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Sherman, Grant and Thomas.

Notwithstanding the air of mystery which the Richmond press have attempted to throw around the futile efforts of the rebel government to impede the advance of Gen. Sherman, there is evidence that he is marching on triumphantly toward the goal for which he set out. Gen. Grant, who never speaks without full warrant for his assertions, says that the Richmond papers now confess that Sherman will reach the sea coast in safety, and the next arrival from Hilton Head will probably bring information of his approach in that quarter. In spite of the boasting of the rebels, there is no evidence that he has yet met with disaster, or even serious opposition in any part of his march. He has, without doubt, thoroughly destroyed all the railroad lines on his route, thus completely severing Alabama and Mississippi from communication with Richmond. Gov. Brown has also been cut off from the eastern part of Georgia, and Mr. Wright, President of the Georgia Senate, has assumed to discharge the functions of the gubernatorial office in that quarter.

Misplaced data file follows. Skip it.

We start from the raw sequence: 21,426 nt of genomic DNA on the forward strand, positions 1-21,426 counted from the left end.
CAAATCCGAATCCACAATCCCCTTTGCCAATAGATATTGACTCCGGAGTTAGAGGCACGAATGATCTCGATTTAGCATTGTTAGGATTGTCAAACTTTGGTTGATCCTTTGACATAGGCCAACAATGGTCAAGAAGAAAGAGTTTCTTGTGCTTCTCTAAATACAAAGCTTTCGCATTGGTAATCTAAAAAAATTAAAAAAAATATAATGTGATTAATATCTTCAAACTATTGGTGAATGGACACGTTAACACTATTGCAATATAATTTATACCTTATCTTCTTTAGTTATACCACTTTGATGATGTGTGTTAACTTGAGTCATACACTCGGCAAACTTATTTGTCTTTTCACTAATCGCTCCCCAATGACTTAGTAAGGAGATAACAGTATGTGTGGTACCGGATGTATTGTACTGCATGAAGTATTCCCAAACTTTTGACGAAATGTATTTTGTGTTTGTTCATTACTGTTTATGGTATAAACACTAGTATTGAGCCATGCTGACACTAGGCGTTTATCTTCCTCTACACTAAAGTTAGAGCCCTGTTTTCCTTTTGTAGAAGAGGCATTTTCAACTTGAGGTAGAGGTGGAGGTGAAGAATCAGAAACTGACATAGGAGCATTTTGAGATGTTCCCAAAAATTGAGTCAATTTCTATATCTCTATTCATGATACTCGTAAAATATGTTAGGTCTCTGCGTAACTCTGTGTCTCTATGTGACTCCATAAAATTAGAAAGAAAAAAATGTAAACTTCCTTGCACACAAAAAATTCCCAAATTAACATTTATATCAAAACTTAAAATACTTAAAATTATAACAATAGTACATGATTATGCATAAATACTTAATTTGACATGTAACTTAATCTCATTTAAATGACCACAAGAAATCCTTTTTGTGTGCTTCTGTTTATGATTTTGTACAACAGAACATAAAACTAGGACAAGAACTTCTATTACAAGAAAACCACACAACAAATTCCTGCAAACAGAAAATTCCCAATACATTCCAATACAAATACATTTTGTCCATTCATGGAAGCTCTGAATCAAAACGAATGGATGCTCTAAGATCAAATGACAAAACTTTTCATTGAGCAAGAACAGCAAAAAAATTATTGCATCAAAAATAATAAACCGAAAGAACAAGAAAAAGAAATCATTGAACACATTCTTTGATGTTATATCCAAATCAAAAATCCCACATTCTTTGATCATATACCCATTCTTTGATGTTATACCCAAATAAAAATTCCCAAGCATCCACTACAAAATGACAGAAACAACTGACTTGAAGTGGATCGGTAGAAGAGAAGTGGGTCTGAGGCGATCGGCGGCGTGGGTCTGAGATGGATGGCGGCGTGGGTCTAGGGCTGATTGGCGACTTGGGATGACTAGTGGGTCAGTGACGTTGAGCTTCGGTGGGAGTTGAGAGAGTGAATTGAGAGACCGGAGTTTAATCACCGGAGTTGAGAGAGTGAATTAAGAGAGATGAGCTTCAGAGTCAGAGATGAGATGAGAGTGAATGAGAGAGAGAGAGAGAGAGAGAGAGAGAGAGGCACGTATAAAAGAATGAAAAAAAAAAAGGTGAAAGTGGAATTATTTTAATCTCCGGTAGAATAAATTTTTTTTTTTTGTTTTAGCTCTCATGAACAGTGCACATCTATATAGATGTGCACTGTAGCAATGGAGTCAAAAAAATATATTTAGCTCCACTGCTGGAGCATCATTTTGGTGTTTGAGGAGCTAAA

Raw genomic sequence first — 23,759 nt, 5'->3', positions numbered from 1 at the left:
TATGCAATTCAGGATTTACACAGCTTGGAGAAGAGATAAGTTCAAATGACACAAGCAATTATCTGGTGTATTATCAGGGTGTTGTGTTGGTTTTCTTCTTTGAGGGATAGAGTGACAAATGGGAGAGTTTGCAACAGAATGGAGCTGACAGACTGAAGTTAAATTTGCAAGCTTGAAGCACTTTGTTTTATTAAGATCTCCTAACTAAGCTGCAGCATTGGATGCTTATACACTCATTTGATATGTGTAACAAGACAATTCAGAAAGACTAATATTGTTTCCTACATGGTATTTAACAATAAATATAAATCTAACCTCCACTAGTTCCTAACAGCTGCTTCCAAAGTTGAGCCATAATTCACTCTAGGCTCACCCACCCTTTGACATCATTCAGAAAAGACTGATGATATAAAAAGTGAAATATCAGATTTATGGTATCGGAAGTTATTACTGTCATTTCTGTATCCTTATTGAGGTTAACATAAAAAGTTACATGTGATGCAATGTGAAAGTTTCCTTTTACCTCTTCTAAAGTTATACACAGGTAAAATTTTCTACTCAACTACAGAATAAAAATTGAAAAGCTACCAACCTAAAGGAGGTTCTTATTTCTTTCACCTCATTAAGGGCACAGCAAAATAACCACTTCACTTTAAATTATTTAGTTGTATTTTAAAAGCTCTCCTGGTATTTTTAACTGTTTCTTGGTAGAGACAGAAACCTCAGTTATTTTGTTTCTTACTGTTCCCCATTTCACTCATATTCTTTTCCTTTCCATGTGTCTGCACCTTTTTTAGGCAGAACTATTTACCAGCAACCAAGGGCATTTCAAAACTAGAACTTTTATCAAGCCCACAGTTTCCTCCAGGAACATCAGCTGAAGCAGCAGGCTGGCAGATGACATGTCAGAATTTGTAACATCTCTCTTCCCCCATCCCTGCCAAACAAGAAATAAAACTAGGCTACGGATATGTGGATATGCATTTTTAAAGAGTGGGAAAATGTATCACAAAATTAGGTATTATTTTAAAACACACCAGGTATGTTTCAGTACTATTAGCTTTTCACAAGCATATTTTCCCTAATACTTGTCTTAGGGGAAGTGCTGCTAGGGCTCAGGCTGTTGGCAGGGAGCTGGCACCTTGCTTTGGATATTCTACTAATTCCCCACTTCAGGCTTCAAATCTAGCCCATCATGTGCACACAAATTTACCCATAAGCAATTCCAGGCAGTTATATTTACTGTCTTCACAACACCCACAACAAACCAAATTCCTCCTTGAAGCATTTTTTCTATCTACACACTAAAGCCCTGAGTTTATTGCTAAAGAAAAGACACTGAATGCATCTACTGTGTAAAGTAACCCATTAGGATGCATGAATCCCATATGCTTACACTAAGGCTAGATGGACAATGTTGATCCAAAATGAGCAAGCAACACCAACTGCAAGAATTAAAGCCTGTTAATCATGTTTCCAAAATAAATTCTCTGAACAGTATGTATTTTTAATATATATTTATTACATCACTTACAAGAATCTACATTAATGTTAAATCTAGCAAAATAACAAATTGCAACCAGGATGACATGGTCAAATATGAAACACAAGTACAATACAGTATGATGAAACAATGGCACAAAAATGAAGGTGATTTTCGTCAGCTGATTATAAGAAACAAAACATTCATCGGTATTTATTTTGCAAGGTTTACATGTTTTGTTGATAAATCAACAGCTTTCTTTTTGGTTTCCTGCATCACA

There are rumors of a formidable movement of Gen. Grant's army against Richmond, and it is intimated that there is a strong naval force in James river ready to co-operate with the land forces. At the hour of writing, however, we have no report of actual results, except that a strong cavalry reconnaissance had been made by Gen. Gregg south of Petersburg, apparently for the purpose of determining whether any considerable part of Lee's army was being sent against Sherman.

The dispatches in reference to the fight at Franklin, Tenn., as they came to us and appeared in the JOURNAL yesterday morning, belittled that affair. The fighting seems to have been of the most sanguinary character, and the rebel losses enormous, being estimated at 5,000 to 6,000, of which 1,000 were prisoners. Our own loss is put down at 700 to 1,000. Gen. A.J. Smith has reached Nashville and reinforced Thomas with his veterans. Gen. Schofield has fallen back from Franklin, which judging from the battle on Wednesday, showing his ability to maintain his position, would seem not to have been an enforced retreat. There are some intimations that a strong fleet of Union gunboats are ascending the Tennessee with the design of destroying Hood's pontoons and cutting off his retreat. If this is accomplished, then the "tug of war" will have commenced and the fate of his army will be decided north of the Tennessee.

The "situation" at Richmond, and in Georgia and Tennessee increases in interest, and further developments will be awaited with intense solicitude.

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